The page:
Nielsen Media Research surveys television viewers to determine the numbers of people watching particular shows. At the time of this writing, there are an estimated 115.9 million U.S. households with televisions. Each rating point represents 1% of that number, or 1,159,000 households. Therefore, for instance, if 60 Minutes received a rating of 5.8, then 5.8% of all U.S. households with televisions, or (0.058)(115,900,000)=6,722,200 households, were tuned to that program. A rating point does not mean that 1,159,000 people are watching a program. A rating point refers to the number of households with television sets tuned to that program; there may be more than one person watching a television set in the household. Nielsen Media Research also describes a programâ€™s share of the market. Share is the percent of households with television sets in use that are tuned to a program. Suppose that the same week that 60 Minutes received 5.8 rating points, the show received a share of 11%. This would mean that 11% of all households with a television turned on were tuned to 60 Minutes, whereas 5.8% of all households with a television were tuned to the program.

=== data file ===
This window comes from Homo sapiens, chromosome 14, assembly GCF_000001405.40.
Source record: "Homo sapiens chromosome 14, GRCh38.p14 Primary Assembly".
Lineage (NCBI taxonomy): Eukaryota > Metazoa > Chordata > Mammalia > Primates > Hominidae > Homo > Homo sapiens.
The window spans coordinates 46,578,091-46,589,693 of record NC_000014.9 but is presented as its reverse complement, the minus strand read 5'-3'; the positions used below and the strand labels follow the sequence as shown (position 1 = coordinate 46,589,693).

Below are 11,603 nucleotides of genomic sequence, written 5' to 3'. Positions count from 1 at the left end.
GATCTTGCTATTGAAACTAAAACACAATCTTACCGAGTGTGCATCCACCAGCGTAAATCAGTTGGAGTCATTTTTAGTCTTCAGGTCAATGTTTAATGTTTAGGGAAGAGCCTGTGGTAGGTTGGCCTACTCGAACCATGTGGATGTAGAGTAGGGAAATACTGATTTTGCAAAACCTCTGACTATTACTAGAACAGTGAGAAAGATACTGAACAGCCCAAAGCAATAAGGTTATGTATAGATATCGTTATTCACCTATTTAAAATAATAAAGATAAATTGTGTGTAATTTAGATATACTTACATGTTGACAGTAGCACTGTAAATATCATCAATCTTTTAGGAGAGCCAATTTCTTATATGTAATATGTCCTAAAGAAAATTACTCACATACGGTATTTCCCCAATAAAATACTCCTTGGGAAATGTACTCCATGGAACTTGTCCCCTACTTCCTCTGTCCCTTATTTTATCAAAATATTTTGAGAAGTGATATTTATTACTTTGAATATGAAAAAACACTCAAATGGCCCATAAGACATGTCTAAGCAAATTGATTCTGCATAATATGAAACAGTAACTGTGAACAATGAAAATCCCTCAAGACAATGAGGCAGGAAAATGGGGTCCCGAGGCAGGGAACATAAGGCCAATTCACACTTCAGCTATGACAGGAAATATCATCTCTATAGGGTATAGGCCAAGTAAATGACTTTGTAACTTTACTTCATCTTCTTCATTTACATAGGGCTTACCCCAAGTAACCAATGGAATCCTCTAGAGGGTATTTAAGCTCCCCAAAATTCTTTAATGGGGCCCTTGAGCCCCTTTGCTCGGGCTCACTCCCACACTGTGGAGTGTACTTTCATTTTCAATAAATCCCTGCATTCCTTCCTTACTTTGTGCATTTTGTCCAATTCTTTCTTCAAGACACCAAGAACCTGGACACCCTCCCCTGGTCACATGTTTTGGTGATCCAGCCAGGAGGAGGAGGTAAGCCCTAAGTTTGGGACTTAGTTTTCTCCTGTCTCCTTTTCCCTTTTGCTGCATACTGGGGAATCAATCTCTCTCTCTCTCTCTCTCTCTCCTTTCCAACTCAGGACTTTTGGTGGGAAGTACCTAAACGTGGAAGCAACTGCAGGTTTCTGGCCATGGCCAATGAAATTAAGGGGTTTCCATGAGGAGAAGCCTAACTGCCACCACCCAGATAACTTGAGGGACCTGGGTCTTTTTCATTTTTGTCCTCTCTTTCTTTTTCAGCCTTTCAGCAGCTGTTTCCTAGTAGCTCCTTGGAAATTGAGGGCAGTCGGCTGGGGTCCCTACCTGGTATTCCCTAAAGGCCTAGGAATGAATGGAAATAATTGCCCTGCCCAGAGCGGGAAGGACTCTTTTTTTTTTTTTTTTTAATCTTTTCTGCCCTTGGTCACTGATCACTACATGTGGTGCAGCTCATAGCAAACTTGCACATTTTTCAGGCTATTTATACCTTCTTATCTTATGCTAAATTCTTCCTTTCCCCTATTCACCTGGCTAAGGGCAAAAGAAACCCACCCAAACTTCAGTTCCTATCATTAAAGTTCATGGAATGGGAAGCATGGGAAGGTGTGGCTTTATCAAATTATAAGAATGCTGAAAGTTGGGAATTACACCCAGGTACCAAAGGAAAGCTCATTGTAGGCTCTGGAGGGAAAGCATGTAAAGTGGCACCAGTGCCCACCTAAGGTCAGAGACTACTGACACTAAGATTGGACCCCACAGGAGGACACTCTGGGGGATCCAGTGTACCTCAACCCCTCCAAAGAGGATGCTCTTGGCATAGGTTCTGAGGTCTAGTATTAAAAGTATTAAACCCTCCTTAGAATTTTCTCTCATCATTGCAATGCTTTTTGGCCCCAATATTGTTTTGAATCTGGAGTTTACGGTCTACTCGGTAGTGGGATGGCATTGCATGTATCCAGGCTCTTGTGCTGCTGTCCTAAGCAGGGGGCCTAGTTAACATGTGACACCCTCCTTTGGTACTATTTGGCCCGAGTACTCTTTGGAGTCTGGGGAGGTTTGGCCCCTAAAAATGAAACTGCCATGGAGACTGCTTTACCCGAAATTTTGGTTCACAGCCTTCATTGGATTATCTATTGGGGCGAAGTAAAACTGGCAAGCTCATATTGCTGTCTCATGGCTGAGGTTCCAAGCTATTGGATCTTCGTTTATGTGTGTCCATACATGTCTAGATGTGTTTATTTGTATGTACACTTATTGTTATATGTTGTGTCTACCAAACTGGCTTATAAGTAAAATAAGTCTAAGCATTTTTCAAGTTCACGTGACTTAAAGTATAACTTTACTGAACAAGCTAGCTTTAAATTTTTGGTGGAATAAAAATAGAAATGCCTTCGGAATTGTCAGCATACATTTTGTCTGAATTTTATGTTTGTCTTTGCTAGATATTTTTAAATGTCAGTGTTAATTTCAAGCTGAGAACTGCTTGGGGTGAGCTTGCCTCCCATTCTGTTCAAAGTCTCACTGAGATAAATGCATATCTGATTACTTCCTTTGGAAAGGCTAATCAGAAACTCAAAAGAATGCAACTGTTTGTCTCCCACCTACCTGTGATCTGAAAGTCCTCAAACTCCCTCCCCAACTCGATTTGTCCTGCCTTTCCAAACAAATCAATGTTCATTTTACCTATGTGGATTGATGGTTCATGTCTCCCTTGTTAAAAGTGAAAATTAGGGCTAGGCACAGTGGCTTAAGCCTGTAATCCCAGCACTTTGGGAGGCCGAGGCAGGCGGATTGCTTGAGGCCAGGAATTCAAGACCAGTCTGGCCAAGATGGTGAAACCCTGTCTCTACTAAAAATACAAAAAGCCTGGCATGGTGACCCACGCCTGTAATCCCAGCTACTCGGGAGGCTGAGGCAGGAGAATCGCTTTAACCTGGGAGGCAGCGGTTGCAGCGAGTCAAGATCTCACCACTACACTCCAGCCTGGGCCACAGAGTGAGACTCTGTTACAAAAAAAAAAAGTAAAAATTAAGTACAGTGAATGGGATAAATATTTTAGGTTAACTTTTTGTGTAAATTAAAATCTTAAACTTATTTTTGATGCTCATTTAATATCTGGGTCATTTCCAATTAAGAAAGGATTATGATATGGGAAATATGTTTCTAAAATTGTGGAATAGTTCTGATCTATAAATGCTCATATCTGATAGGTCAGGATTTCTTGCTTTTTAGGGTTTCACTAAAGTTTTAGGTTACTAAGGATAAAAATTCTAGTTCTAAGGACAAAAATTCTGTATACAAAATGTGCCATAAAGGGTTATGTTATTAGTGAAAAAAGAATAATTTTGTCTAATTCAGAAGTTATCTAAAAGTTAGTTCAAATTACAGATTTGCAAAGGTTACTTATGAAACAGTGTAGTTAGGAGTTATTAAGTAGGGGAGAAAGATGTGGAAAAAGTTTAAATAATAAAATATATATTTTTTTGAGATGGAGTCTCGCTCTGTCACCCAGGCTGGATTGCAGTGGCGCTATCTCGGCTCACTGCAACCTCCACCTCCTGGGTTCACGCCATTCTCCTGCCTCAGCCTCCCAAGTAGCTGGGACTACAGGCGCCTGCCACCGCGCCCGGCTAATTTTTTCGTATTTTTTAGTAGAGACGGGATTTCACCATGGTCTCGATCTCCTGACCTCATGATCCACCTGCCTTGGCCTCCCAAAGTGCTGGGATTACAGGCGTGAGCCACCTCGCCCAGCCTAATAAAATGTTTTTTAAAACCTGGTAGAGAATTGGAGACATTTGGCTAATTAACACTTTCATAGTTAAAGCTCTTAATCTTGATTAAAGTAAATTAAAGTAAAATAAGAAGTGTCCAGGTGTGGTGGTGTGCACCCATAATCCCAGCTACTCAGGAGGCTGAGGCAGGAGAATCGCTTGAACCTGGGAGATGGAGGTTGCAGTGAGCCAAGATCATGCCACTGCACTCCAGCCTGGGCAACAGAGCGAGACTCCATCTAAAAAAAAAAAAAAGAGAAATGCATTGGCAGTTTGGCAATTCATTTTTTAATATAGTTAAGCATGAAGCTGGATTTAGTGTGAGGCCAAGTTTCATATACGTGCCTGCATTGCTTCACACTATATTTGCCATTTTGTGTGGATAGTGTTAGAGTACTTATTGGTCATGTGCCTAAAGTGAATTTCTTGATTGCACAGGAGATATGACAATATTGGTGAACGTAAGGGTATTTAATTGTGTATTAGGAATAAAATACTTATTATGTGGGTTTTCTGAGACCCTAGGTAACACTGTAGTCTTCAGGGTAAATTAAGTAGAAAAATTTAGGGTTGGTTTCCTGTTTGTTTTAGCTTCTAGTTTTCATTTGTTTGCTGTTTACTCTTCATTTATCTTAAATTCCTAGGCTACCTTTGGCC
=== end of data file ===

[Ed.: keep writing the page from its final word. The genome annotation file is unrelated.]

a. If CSI received a Nielsen rating of 10.1 and a share of 17, how many TV households watched the program that week? How many TV households were watching television during that hour? Round to the nearest hundred thousand.

b. Suppose that Glee received a rating of 5.6 and a share of 11. How many TV households watched the program that week? How many TV households were watching television during that hour? Round to the nearest hundred thousand.

c. Suppose that Modern Family received a rating of 7.5 during a week in which 19,781,000 people were watching the show. Find the average number of people per TV household who watched the program. Round to the nearest tenth. Nielsen Media Research has a website on the Internet. You can locate the site by using a search engine. The site does not list rating points or market share, but these statistics can be found on other websites by using a search engine.

d. Find the top two prime-time broadcast television shows for last week. Calculate the numbers of TV households that watched these programs. Compare the figures with the top two cable TV programs for last week.